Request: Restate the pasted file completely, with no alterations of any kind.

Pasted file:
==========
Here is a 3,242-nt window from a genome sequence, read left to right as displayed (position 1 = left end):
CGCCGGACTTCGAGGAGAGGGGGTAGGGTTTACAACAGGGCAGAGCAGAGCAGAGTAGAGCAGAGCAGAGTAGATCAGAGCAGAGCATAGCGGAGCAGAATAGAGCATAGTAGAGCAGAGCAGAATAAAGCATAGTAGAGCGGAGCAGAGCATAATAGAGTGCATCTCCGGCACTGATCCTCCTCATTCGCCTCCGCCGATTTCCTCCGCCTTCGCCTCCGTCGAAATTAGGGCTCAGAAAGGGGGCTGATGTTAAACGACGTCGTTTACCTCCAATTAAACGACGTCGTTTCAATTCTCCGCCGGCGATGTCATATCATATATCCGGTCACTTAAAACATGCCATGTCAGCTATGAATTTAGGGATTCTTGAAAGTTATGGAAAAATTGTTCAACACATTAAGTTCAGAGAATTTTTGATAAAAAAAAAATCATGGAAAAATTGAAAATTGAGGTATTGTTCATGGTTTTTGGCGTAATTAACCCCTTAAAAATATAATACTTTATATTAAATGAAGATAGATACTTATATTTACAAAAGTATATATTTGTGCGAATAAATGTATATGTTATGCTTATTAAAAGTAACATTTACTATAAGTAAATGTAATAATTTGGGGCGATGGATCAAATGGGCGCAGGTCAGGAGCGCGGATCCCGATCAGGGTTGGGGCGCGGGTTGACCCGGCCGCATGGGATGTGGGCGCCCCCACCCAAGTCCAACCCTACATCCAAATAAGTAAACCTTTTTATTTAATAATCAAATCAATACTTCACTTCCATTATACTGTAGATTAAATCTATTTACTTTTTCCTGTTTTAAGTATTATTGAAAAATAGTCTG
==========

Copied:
Here is a 3,242-nt window from a genome sequence, read left to right as displayed (position 1 = left end):
CGCCGGACTTCGAGGAGAGGGGGTAGGGTTTACAACAGGGCAGAGCAGAGCAGAGTAGAGCAGAGCAGAGTAGATCAGAGCAGAGCATAGCGGAGCAGAATAGAGCATAGTAGAGCAGAGCAGAATAAAGCATAGTAGAGCGGAGCAGAGCATAATAGAGTGCATCTCCGGCACTGATCCTCCTCATTCGCCTCCGCCGATTTCCTCCGCCTTCGCCTCCGTCGAAATTAGGGCTCAGAAAGGGGGCTGATGTTAAACGACGTCGTTTACCTCCAATTAAACGACGTCGTTTCAATTCTCCGCCGGCGATGTCATATCATATATCCGGTCACTTAAAACATGCCATGTCAGCTATGAATTTAGGGATTCTTGAAAGTTATGGAAAAATTGTTCAACACATTAAGTTCAGAGAATTTTTGATAAAAAAAAAATCATGGAAAAATTGAAAATTGAGGTATTGTTCATGGTTTTTGGCGTAATTAACCCCTTAAAAATATAATACTTTATATTAAATGAAGATAGATACTTATATTTACAAAAGTATATATTTGTGCGAATAAATGTATATGTTATGCTTATTAAAAGTAACATTTACTATAAGTAAATGTAATAATTTGGGGCGATGGATCAAATGGGCGCAGGTCAGGAGCGCGGATCCCGATCAGGGTTGGGGCGCGGGTTGACCCGGCCGCATGGGATGTGGGCGCCCCCACCCAAGTCCAACCCTACATCCAAATAAGTAAACCTTTTTATTTAATAATCAAATCAATACTTCACTTCCATTATACTGTAGATTAAATCTATTTACTTTTTCCTGTTTTAAGTATTATTGAAAAATAGTCTG